If you are new to a management role or have recently been promoted and want to learn more the opportunity you have been given to manage others, this is the course for you.
What is management? What are managers expected to do? How can they continue to do their own work, whilst also managing others? How can they allocate resources or tasks most effectively to ensure that the work gets done? Do all managers have direct reports? What if you have to manage people indirectly? What if you’ve been promoted over your colleagues? Why are some managers respected whereas others are detested? What do you need to do to become one of the good ones? How to cope with ever present change and its effect on staff, colleagues, superiors and customers?
We will explore your experiences of good and bad managers and compare these with the characteristics which management thinkers such as Henry Mintzberg, have identified. We will evaluate the ten roles for successful managers which he proposes:
- Informational: monitor or scanning information, disseminator or sharing information with subordinates, the spokesperson or ambassador who shares with external stakeholders
- Interpersonal: the figurehead, the leader and the liaison
- Decisional: entrepreneur or ideas person, the disturbance handler who deals with the unexpected, the resource allocator who distributes work & means to work, and the negotiator.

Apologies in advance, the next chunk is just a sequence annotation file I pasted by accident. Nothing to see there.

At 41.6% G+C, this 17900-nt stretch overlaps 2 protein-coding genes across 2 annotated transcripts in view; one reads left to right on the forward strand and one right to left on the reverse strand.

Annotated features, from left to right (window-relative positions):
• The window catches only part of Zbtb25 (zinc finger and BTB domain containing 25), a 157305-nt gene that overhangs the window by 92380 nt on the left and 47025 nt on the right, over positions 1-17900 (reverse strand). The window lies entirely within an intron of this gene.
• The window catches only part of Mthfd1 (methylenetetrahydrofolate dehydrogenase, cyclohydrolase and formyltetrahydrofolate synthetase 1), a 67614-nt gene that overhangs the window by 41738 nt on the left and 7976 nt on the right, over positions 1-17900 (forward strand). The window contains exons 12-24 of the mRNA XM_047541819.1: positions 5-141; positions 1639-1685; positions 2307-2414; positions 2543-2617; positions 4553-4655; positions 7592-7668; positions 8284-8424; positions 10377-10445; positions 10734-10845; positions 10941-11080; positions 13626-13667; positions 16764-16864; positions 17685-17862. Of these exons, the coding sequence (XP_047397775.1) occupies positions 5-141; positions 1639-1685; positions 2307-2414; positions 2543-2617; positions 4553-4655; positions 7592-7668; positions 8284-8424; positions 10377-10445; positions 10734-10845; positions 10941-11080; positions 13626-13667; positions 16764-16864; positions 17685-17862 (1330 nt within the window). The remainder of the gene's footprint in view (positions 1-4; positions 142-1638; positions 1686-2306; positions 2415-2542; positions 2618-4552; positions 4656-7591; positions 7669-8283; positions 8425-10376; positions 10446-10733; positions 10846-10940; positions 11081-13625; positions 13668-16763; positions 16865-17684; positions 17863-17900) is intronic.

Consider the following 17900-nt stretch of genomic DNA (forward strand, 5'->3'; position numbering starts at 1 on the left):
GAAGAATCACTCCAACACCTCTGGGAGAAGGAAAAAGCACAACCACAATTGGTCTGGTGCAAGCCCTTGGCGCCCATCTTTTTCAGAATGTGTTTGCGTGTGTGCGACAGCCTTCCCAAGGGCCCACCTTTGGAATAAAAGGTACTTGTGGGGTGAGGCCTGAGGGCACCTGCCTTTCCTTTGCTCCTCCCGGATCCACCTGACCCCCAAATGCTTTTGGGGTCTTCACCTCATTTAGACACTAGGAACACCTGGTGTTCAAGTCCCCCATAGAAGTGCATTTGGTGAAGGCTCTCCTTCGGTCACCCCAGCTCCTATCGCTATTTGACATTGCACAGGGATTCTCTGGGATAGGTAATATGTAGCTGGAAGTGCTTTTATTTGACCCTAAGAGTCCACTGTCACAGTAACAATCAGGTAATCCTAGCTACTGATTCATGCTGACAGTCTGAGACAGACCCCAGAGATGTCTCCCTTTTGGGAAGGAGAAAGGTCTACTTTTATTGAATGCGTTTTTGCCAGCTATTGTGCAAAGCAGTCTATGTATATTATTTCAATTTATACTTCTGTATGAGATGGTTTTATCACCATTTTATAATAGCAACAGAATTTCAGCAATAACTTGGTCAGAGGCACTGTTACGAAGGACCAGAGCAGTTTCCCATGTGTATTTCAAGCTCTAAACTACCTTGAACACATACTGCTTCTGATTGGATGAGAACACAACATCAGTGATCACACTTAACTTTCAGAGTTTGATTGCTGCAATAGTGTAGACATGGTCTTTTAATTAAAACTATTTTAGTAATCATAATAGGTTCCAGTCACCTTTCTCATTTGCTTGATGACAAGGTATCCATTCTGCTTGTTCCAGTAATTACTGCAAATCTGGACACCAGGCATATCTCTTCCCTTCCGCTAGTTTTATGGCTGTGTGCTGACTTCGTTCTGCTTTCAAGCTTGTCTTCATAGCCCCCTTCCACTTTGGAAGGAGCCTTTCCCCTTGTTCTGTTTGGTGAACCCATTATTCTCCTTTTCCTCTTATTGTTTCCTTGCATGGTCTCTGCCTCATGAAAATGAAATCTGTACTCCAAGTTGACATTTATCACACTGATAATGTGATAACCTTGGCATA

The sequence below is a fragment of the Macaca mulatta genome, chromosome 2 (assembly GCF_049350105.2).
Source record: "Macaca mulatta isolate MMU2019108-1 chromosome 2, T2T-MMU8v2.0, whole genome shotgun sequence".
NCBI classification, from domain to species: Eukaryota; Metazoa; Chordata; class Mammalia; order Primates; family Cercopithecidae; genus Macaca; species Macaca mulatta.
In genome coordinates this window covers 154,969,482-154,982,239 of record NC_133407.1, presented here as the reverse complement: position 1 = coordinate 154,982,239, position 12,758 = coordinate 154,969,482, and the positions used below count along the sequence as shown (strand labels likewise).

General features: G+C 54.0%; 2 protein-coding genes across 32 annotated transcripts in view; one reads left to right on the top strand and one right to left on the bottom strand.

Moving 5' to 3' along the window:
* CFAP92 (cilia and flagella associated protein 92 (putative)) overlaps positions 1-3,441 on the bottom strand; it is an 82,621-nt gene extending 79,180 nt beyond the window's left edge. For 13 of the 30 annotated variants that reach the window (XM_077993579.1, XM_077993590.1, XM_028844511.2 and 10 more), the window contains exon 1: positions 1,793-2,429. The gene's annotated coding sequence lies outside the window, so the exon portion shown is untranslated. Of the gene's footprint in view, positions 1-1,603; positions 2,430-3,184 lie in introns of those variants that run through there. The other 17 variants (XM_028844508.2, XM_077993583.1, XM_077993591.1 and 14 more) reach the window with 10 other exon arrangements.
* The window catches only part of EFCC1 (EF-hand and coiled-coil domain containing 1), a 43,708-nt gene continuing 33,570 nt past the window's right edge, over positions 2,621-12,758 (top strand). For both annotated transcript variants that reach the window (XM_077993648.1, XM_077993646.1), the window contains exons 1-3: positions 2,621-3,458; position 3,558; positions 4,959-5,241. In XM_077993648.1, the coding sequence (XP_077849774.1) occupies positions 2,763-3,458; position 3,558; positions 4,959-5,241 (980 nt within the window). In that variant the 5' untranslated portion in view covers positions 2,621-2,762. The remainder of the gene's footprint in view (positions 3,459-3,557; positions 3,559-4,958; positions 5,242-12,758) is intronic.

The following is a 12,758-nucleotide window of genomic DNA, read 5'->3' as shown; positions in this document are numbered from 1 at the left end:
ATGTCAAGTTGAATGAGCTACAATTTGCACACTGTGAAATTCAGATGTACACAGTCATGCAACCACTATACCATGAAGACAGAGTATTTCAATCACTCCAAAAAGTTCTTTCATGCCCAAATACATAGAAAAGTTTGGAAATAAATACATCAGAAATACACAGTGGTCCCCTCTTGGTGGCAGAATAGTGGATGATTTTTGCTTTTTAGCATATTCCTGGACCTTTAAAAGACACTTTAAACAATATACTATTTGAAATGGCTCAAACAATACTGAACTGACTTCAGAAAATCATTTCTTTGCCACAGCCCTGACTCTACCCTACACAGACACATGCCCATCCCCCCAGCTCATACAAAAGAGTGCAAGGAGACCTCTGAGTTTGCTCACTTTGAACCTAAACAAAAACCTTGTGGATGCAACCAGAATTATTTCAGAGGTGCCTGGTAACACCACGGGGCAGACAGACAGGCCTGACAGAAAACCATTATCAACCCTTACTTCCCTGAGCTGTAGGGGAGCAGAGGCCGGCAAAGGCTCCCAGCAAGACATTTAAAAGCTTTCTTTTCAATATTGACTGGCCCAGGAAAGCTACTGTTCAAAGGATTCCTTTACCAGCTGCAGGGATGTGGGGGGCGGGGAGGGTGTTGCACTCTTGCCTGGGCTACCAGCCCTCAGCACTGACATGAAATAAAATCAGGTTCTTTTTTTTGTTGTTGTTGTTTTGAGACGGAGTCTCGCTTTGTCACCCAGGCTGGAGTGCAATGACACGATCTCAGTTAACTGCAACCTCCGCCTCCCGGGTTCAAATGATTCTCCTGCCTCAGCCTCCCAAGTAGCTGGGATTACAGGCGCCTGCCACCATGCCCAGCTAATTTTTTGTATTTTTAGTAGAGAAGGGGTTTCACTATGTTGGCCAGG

Whatever their chosen field, e.g. finance, engineering, HR, junior employees are recruited for their knowledge, qualifications and technical abilities. As their career progresses and they gain management responsibility, the role develops to require more management and less technical skills. This course gives delegates opportunities to find out more about leadership theories, the employee’s HR cycle form recruitment to exit, and how to manage resources other than people: financial, technical, informational and facilities. No matter what function or service you are in, there are common skills needed by managers to ensure that objectives are met and KPI’s delivered.
Dealing with change and uncertainty is a fact of life. Managers must make decisions with imperfect information or knowledge. Recognising that no decision is worse than a bad decision, delegates will learn about the psychology of decision making. They will learn creative techniques for problem solving. They will learn to recognise a key organisational paradox: the need for change and improvement versus the need to adhere to processes, procedures and regulations. Managers must learn to tread the middle ground and give support to their staff.
The opportunity to learn what management is and to develop new skills and awareness, is key to becoming a respected and effective manager. As Mintzberg said, managers need a combination of interpersonal, decision-making and information sifting abilities. Staff new to management need to understand what these are and how to carry out the role. Few of us can learn this purely on-the-job. Being guided by the experience and research undertaken by others, can jump start us into doing a great job more quickly. Do join us on this enjoyable and interactive course to learn about management.
For more details about this course please visit: The Management Transition